The bipartisan National Apprenticeship Act of 2023, if signed into law, would invest more than $3.8 billion over five years and create almost a million new opportunities, Andrea Price-Carter, director, workforce and technology at LeadingAge, told the McKnight’s Business Daily.

The legislation, which would reauthorize the Department of Labor’s Registered Apprenticeship program and amend the National Apprenticeship Act of Aug. 16, 1937, has been introduced by the House Workforce Committee Ranking Member Bobby Scott (D-VA) and Rep. Brian Fitzpatrick (R-PA).

“These resources help increase and expand apprenticeship opportunities into new and in-demand industry sectors, such as aging services, and occupations, including nursing, environmental services, culinary, respiratory therapists, direct care supervisors, and resident care advisors,” Price-Carter said.

LeadingAge, she added, recommended that the national apprenticeship system research “address best practices for increasing apprenticeship populations research related to aging services occupations” and “asked that the apprenticeship grant requirements be revised to specifically identify nonprofit aging services providers as a key sector that should be supported as an eligible entity.”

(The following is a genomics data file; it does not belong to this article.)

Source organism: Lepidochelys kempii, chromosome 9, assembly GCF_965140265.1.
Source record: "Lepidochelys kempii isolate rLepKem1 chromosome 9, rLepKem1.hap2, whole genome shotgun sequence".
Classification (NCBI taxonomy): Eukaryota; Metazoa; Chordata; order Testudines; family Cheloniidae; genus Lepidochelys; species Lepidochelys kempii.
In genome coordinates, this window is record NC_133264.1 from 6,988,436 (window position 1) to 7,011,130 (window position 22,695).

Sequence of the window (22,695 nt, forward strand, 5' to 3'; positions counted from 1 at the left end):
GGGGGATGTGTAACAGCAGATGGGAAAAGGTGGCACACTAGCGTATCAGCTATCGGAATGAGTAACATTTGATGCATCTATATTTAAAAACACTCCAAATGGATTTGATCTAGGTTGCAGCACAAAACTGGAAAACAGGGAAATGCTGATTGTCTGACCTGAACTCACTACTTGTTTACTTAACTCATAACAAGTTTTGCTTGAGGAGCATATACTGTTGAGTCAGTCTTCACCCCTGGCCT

The Registered Apprenticeship program is the most successful federally authorized workforce development program, according to a fact sheet published by House Democrats.

“According to the Department of Labor, 93% of people who complete a RA are employed upon completion, earning an average starting wage of above $77,000 annually,” according to the fact sheet. “Additionally, businesses earn $1.44 back for every dollar invested toward their apprentices in a RA program.”

The National Apprenticeship Act of 2023 would authorize $400 million for the program for fiscal year 2025, increasing the amount by $100 million annually to $800 million for fiscal year 2029. The bill would codify and streamline standards for registered apprenticeships, youth apprenticeship and pre-apprenticeship programs, according to its backers.

The American Association of Health Care / National Center for Assisted Living told the McKnight’s Business Daily that it appreciates the support for apprenticeships “and any effort that will bring more caregivers to our long-term care sector.”

“Nursing homes are experiencing a historic workforce crisis, and it will take a multi-pronged approach to help rebuild our workforce — apprenticeships are one important piece of that puzzle,” the association’s statement said. “Moving forward, we need Congress to prioritize workforce development programs and resources specifically for long term care.” 

In a previous effort to bolster its registered apprenticeship program, the Labor Department announced last year the offering of $113 million in grant funding to pay for worker apprenticeship programs.Argentum also launched a grant program last year as part of a $6 million DOL grant, to train apprentices in key senior living and allied health occupations. Argentum was one of 28 public-private partnerships to receive a collective $100 million. The association has a goal of enrolling and supporting more than 7,200 apprentices by February 2024.